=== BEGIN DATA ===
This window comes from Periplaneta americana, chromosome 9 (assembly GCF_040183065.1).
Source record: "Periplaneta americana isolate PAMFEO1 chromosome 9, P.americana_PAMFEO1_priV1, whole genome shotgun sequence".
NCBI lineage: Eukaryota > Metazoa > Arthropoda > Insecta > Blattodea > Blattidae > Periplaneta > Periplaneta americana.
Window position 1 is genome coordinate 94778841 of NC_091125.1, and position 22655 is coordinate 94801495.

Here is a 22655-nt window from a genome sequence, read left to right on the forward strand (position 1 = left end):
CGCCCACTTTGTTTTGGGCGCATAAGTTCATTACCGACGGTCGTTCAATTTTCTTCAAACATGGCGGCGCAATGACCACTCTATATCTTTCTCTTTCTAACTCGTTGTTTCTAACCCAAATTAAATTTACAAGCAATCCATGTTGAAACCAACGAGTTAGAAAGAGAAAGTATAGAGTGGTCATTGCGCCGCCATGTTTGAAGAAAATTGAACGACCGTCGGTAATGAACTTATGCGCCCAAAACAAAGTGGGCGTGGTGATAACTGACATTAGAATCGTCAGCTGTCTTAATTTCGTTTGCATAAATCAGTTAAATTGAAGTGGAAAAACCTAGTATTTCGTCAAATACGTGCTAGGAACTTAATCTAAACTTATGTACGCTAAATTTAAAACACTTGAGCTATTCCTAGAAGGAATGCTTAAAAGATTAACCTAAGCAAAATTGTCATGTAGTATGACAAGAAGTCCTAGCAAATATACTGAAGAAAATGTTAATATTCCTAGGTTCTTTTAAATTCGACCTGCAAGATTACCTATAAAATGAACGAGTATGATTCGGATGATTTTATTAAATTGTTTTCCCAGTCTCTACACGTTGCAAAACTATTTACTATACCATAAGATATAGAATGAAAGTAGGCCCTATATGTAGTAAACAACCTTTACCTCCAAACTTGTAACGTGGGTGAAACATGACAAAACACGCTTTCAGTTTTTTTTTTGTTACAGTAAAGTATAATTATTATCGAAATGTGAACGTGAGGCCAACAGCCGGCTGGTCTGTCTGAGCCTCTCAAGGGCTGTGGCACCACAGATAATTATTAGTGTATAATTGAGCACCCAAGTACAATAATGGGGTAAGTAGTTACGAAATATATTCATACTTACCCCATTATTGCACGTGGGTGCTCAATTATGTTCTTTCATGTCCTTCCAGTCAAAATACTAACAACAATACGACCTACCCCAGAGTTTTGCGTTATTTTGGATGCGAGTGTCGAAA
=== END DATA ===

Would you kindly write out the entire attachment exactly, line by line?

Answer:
This window comes from Periplaneta americana, chromosome 9 (assembly GCF_040183065.1).
Source record: "Periplaneta americana isolate PAMFEO1 chromosome 9, P.americana_PAMFEO1_priV1, whole genome shotgun sequence".
NCBI lineage: Eukaryota > Metazoa > Arthropoda > Insecta > Blattodea > Blattidae > Periplaneta > Periplaneta americana.
Window position 1 is genome coordinate 94778841 of NC_091125.1, and position 22655 is coordinate 94801495.

Here is a 22655-nt window from a genome sequence, read left to right on the forward strand (position 1 = left end):
CGCCCACTTTGTTTTGGGCGCATAAGTTCATTACCGACGGTCGTTCAATTTTCTTCAAACATGGCGGCGCAATGACCACTCTATATCTTTCTCTTTCTAACTCGTTGTTTCTAACCCAAATTAAATTTACAAGCAATCCATGTTGAAACCAACGAGTTAGAAAGAGAAAGTATAGAGTGGTCATTGCGCCGCCATGTTTGAAGAAAATTGAACGACCGTCGGTAATGAACTTATGCGCCCAAAACAAAGTGGGCGTGGTGATAACTGACATTAGAATCGTCAGCTGTCTTAATTTCGTTTGCATAAATCAGTTAAATTGAAGTGGAAAAACCTAGTATTTCGTCAAATACGTGCTAGGAACTTAATCTAAACTTATGTACGCTAAATTTAAAACACTTGAGCTATTCCTAGAAGGAATGCTTAAAAGATTAACCTAAGCAAAATTGTCATGTAGTATGACAAGAAGTCCTAGCAAATATACTGAAGAAAATGTTAATATTCCTAGGTTCTTTTAAATTCGACCTGCAAGATTACCTATAAAATGAACGAGTATGATTCGGATGATTTTATTAAATTGTTTTCCCAGTCTCTACACGTTGCAAAACTATTTACTATACCATAAGATATAGAATGAAAGTAGGCCCTATATGTAGTAAACAACCTTTACCTCCAAACTTGTAACGTGGGTGAAACATGACAAAACACGCTTTCAGTTTTTTTTTTGTTACAGTAAAGTATAATTATTATCGAAATGTGAACGTGAGGCCAACAGCCGGCTGGTCTGTCTGAGCCTCTCAAGGGCTGTGGCACCACAGATAATTATTAGTGTATAATTGAGCACCCAAGTACAATAATGGGGTAAGTAGTTACGAAATATATTCATACTTACCCCATTATTGCACGTGGGTGCTCAATTATGTTCTTTCATGTCCTTCCAGTCAAAATACTAACAACAATACGACCTACCCCAGAGTTTTGCGTTATTTTGGATGCGAGTGTCGAAA